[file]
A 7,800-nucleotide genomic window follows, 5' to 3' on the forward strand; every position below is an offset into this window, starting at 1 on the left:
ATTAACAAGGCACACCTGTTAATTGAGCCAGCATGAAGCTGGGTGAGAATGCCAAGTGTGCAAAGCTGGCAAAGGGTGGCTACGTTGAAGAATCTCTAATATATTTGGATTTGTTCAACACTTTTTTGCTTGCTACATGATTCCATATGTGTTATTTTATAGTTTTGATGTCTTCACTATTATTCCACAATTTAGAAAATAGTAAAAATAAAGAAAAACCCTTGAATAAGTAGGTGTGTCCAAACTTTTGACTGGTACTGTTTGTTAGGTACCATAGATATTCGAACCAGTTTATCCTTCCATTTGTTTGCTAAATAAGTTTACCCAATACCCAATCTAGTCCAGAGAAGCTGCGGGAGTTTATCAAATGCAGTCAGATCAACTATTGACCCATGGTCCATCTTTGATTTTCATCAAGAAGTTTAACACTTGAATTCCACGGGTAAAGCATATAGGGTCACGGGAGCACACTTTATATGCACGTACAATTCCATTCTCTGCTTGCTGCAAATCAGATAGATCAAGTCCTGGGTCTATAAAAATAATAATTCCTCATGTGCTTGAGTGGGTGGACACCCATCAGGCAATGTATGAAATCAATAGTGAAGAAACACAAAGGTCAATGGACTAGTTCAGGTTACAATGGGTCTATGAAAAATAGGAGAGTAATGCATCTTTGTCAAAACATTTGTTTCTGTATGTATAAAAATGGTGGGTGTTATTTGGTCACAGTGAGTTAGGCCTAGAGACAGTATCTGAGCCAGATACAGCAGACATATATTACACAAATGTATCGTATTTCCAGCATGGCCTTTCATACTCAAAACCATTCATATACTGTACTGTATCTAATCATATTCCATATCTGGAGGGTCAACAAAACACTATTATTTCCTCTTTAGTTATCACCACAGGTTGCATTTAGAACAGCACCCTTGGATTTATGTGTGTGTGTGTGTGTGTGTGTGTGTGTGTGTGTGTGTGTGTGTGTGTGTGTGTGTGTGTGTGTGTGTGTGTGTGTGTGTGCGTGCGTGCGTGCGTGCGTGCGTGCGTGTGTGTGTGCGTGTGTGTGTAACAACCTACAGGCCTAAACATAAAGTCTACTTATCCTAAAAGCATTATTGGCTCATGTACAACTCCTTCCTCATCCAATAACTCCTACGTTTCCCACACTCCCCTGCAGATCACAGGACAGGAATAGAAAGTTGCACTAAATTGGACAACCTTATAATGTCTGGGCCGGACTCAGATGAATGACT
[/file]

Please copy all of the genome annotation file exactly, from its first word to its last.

A 7,800-nucleotide genomic window follows, 5' to 3' on the forward strand; every position below is an offset into this window, starting at 1 on the left:
ATTAACAAGGCACACCTGTTAATTGAGCCAGCATGAAGCTGGGTGAGAATGCCAAGTGTGCAAAGCTGGCAAAGGGTGGCTACGTTGAAGAATCTCTAATATATTTGGATTTGTTCAACACTTTTTTGCTTGCTACATGATTCCATATGTGTTATTTTATAGTTTTGATGTCTTCACTATTATTCCACAATTTAGAAAATAGTAAAAATAAAGAAAAACCCTTGAATAAGTAGGTGTGTCCAAACTTTTGACTGGTACTGTTTGTTAGGTACCATAGATATTCGAACCAGTTTATCCTTCCATTTGTTTGCTAAATAAGTTTACCCAATACCCAATCTAGTCCAGAGAAGCTGCGGGAGTTTATCAAATGCAGTCAGATCAACTATTGACCCATGGTCCATCTTTGATTTTCATCAAGAAGTTTAACACTTGAATTCCACGGGTAAAGCATATAGGGTCACGGGAGCACACTTTATATGCACGTACAATTCCATTCTCTGCTTGCTGCAAATCAGATAGATCAAGTCCTGGGTCTATAAAAATAATAATTCCTCATGTGCTTGAGTGGGTGGACACCCATCAGGCAATGTATGAAATCAATAGTGAAGAAACACAAAGGTCAATGGACTAGTTCAGGTTACAATGGGTCTATGAAAAATAGGAGAGTAATGCATCTTTGTCAAAACATTTGTTTCTGTATGTATAAAAATGGTGGGTGTTATTTGGTCACAGTGAGTTAGGCCTAGAGACAGTATCTGAGCCAGATACAGCAGACATATATTACACAAATGTATCGTATTTCCAGCATGGCCTTTCATACTCAAAACCATTCATATACTGTACTGTATCTAATCATATTCCATATCTGGAGGGTCAACAAAACACTATTATTTCCTCTTTAGTTATCACCACAGGTTGCATTTAGAACAGCACCCTTGGATTTATGTGTGTGTGTGTGTGTGTGTGTGTGTGTGTGTGTGTGTGTGTGTGTGTGTGTGTGTGTGTGTGTGTGTGTGTGTGTGTGTGCGTGCGTGCGTGCGTGCGTGCGTGCGTGTGTGTGTGCGTGTGTGTGTAACAACCTACAGGCCTAAACATAAAGTCTACTTATCCTAAAAGCATTATTGGCTCATGTACAACTCCTTCCTCATCCAATAACTCCTACGTTTCCCACACTCCCCTGCAGATCACAGGACAGGAATAGAAAGTTGCACTAAATTGGACAACCTTATAATGTCTGGGCCGGACTCAGATGAATGACT